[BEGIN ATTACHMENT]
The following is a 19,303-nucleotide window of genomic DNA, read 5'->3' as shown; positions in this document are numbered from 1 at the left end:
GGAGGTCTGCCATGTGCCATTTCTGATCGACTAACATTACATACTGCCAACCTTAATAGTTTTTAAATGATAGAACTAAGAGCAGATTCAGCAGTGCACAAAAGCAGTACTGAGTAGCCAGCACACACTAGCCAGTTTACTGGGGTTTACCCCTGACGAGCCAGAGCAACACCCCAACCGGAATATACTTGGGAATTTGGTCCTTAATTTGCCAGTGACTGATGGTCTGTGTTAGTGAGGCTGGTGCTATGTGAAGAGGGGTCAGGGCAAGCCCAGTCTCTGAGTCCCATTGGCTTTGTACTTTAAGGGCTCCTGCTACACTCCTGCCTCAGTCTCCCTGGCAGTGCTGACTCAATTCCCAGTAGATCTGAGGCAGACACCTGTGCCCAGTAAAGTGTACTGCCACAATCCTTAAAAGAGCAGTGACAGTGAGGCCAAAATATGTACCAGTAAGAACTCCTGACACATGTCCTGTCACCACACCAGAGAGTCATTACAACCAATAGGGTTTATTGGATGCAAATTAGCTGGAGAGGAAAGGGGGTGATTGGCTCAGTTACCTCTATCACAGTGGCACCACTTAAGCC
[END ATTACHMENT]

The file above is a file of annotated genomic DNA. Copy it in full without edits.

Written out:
The following is a 19,303-nucleotide window of genomic DNA, read 5'->3' as shown; positions in this document are numbered from 1 at the left end:
GGAGGTCTGCCATGTGCCATTTCTGATCGACTAACATTACATACTGCCAACCTTAATAGTTTTTAAATGATAGAACTAAGAGCAGATTCAGCAGTGCACAAAAGCAGTACTGAGTAGCCAGCACACACTAGCCAGTTTACTGGGGTTTACCCCTGACGAGCCAGAGCAACACCCCAACCGGAATATACTTGGGAATTTGGTCCTTAATTTGCCAGTGACTGATGGTCTGTGTTAGTGAGGCTGGTGCTATGTGAAGAGGGGTCAGGGCAAGCCCAGTCTCTGAGTCCCATTGGCTTTGTACTTTAAGGGCTCCTGCTACACTCCTGCCTCAGTCTCCCTGGCAGTGCTGACTCAATTCCCAGTAGATCTGAGGCAGACACCTGTGCCCAGTAAAGTGTACTGCCACAATCCTTAAAAGAGCAGTGACAGTGAGGCCAAAATATGTACCAGTAAGAACTCCTGACACATGTCCTGTCACCACACCAGAGAGTCATTACAACCAATAGGGTTTATTGGATGCAAATTAGCTGGAGAGGAAAGGGGGTGATTGGCTCAGTTACCTCTATCACAGTGGCACCACTTAAGCC